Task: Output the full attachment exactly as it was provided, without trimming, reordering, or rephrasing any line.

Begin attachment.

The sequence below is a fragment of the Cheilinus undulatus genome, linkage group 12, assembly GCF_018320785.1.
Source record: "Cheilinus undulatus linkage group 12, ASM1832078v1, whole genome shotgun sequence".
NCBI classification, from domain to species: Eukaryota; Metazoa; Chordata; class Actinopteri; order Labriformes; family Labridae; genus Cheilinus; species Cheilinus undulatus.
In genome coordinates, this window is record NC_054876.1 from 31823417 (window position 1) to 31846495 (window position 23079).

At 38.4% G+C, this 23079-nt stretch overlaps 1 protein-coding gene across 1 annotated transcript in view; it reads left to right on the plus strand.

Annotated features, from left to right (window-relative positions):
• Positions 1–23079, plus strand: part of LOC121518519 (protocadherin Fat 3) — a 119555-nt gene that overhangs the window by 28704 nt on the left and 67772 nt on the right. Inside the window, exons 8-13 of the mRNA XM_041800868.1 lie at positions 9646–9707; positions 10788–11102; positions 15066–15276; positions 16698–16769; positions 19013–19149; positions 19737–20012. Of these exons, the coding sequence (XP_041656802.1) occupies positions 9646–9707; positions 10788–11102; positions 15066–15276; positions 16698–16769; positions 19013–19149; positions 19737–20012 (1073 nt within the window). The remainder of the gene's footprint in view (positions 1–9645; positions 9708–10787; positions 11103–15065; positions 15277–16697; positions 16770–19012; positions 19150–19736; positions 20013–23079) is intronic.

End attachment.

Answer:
The sequence below is a fragment of the Cheilinus undulatus genome, linkage group 12, assembly GCF_018320785.1.
Source record: "Cheilinus undulatus linkage group 12, ASM1832078v1, whole genome shotgun sequence".
NCBI classification, from domain to species: Eukaryota; Metazoa; Chordata; class Actinopteri; order Labriformes; family Labridae; genus Cheilinus; species Cheilinus undulatus.
In genome coordinates, this window is record NC_054876.1 from 31823417 (window position 1) to 31846495 (window position 23079).

At 38.4% G+C, this 23079-nt stretch overlaps 1 protein-coding gene across 1 annotated transcript in view; it reads left to right on the plus strand.

Annotated features, from left to right (window-relative positions):
• Positions 1–23079, plus strand: part of LOC121518519 (protocadherin Fat 3) — a 119555-nt gene that overhangs the window by 28704 nt on the left and 67772 nt on the right. Inside the window, exons 8-13 of the mRNA XM_041800868.1 lie at positions 9646–9707; positions 10788–11102; positions 15066–15276; positions 16698–16769; positions 19013–19149; positions 19737–20012. Of these exons, the coding sequence (XP_041656802.1) occupies positions 9646–9707; positions 10788–11102; positions 15066–15276; positions 16698–16769; positions 19013–19149; positions 19737–20012 (1073 nt within the window). The remainder of the gene's footprint in view (positions 1–9645; positions 9708–10787; positions 11103–15065; positions 15277–16697; positions 16770–19012; positions 19150–19736; positions 20013–23079) is intronic.